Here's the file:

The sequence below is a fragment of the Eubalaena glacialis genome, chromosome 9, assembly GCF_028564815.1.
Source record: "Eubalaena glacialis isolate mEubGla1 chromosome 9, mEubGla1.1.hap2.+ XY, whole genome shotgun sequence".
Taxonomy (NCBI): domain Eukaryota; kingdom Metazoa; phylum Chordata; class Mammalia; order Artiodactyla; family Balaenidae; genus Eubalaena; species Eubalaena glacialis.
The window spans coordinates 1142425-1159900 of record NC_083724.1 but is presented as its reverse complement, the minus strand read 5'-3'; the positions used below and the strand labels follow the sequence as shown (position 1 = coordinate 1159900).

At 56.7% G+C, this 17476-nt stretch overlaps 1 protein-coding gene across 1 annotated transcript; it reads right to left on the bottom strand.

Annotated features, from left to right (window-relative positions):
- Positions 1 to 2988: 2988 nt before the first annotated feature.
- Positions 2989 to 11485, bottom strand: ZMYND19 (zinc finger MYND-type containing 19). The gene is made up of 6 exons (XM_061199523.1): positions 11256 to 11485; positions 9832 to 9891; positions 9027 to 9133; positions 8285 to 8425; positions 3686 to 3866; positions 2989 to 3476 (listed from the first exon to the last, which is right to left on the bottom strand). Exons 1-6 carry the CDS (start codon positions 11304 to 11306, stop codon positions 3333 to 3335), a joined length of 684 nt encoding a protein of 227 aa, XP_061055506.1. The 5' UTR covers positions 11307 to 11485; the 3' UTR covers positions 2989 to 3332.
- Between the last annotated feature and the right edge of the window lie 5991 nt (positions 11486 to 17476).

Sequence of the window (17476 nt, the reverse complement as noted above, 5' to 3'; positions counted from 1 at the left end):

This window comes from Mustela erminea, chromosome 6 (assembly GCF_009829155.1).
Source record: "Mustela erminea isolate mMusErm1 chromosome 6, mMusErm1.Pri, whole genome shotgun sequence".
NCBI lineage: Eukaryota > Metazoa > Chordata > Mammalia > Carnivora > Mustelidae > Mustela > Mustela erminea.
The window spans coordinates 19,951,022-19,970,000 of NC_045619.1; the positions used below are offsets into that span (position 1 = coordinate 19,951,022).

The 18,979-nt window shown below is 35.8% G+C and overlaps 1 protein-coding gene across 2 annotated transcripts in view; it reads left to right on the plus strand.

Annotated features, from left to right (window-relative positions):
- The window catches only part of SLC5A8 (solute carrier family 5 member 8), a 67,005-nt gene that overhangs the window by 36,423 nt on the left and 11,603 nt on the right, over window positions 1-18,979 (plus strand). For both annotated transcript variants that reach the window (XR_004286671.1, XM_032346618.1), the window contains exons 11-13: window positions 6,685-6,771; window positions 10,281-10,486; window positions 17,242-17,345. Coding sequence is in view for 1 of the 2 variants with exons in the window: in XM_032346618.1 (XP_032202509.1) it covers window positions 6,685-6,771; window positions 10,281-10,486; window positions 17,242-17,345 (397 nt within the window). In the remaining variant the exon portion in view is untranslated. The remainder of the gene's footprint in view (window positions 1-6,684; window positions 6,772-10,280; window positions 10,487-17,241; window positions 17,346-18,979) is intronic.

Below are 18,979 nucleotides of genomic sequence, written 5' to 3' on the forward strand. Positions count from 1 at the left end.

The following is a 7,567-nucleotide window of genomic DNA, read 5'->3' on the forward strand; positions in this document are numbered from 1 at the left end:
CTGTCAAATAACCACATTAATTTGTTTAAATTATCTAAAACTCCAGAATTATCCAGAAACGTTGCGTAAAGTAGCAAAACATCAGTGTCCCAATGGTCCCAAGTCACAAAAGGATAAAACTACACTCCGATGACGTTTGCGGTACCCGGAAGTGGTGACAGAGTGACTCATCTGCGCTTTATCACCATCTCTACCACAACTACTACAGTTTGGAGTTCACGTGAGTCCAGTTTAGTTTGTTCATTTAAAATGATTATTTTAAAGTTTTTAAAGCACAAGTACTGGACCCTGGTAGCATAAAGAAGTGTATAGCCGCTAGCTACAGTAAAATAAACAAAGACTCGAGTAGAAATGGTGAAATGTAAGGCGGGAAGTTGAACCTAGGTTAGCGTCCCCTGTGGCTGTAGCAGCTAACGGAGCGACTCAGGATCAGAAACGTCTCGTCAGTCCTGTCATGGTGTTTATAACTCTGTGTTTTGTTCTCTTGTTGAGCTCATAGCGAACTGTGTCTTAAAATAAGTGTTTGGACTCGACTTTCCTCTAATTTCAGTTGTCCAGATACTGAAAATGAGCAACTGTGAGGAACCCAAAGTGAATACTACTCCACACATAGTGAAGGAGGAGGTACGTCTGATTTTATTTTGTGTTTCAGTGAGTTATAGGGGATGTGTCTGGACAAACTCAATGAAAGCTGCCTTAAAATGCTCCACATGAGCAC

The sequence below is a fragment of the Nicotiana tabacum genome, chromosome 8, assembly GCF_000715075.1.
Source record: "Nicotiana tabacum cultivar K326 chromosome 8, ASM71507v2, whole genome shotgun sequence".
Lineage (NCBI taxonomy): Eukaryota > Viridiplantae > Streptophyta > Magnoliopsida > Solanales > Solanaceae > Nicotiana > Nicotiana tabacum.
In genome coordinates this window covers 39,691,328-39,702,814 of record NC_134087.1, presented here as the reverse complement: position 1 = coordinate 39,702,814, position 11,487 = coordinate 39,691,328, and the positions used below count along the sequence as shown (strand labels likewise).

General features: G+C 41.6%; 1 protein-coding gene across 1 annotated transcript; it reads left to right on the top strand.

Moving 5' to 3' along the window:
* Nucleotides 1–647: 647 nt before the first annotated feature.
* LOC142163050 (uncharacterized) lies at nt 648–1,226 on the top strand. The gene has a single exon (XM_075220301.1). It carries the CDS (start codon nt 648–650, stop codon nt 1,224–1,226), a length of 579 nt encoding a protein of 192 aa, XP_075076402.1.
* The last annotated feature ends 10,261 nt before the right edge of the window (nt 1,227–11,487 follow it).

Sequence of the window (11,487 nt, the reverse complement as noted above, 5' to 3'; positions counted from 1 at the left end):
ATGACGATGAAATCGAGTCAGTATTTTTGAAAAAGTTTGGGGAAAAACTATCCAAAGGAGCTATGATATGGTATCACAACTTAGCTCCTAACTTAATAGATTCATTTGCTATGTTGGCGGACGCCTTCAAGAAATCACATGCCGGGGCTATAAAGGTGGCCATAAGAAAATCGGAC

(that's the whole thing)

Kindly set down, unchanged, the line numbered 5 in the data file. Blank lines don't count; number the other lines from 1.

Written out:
At 56.7% G+C, this 17476-nt stretch overlaps 1 protein-coding gene across 1 annotated transcript; it reads right to left on the bottom strand.